There’s no time to think when a grizzly bear is running at you. At 35 miles per hour, a charging grizzly can cover about 50 feet in a second. In David’s case, he heard the bear and turned when it was approximately 35 yards away and in a full gallop. He had seconds to grab his bear spray, remove the safety and start spraying. His next move was utter reaction, he says. He reached with his right hand to his left hip and tore the bear spray from its breakaway holster.
A backcountry hiker's gear. Photo courtesy Keegan David
A backcountry hiker's gear. Photo courtesy Keegan David
“I didn’t even get the safety all the way off before I started spraying him,” he says. “I had five seconds at the most, otherwise I’d be rolling around on the ground with this goddamned bear.”

David says he was able to spray the charging bear for about three seconds before his mind went black. “He was about 10-12 feet in front of me still full on at a run—at one point he was about five feet from me or less, like an arm's length away—and at that point I don't remember if I tripped or if I dove out of the way at the last second. It all happened so fast. I did sort of black out for sure. It was just all instinct, it was nothing more. Your cells, your eyes, your pupils, just craziness. Total chaos. [I was] just trying to not let that bear get ahold of me. We might even have danced for a second.”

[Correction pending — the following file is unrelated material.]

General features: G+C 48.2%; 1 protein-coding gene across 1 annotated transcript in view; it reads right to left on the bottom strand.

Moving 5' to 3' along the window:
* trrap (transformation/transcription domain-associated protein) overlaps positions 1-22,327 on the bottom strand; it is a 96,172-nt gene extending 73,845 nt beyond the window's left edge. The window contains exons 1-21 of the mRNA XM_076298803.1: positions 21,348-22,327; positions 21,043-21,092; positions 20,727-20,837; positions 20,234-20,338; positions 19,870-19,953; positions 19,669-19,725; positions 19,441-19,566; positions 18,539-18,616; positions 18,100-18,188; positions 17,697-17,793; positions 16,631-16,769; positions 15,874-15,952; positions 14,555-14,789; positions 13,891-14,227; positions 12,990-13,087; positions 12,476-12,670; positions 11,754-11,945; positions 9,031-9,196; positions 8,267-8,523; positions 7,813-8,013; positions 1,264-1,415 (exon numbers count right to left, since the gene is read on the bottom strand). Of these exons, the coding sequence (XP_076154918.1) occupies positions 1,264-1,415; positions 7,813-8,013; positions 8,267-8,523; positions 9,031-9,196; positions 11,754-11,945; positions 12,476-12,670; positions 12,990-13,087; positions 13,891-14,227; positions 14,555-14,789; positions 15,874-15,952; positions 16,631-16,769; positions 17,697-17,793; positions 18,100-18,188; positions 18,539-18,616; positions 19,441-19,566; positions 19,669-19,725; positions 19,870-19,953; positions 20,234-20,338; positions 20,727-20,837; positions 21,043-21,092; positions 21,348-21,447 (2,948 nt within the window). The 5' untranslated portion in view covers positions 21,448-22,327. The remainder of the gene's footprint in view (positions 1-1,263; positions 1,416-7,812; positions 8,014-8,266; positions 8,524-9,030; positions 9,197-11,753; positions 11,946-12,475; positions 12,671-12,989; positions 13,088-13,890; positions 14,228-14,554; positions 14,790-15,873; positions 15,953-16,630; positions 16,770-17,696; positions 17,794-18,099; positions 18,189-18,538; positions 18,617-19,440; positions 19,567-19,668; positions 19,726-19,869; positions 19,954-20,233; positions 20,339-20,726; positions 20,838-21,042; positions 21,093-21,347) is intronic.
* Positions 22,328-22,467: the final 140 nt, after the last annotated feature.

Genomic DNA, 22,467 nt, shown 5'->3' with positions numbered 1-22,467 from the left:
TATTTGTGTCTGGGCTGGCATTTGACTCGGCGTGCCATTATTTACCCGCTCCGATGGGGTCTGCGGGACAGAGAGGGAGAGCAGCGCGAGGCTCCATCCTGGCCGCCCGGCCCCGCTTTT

The grizzly had taken the bear spray in the face. David remembers the bear slowed, turned, then shook its head. “It just kind of looked at me and then loped back up the hill. And he definitely wasn't looking very good because his eyes were definitely messed up from that bear spray.”

David believes the type of bear-spray holster he was carrying, called Griz Guard, saved his life. “It has a little three-quarter-of-an-inch slit in it; it's not the standard holster which is like a sleeve-cloth holster. I was able to just rip [the can] out and, to be honest, if I'd had just the regular bear spray in that sleeve, I'm pretty sure that bear would have tackled me.”

The grizzly lumbered back into the sage and trees in the direction it had come. Adrenaline pumping through his veins, David says he had used about 80 percent of his bear spray and thought about the pistol inside his pack. He wondered if the bear would return and knew the gun wouldn’t help. “It's not a pistol for bears, it's just something I keep on me. It's a small .357 [magnum] with 200-grain bullets. It’s not even fully loaded. And I only had four rounds in it.”


“The [grizzly’s] forelimbs have a net braking effect at all speeds while the hindlimbs provide net propulsion.” – Journal of Experimental Biology

Greater Yellowstone is home to the largest population of grizzly bears in the Lower 48 but their exact numbers are difficult to pinpoint. They once roamed the country from Alaska to Mexico, and the population was estimated at more than 50,000 during their peak in the 1800s. Loss of habitat, hunting and other run-ins with humans had slashed their numbers to approximately 1,000 by the time the federal government intervened in 1975 and placed the grizzly on the endangered species list. Experts currently place the U.S. population at around 55,000, and half of those live in Alaska.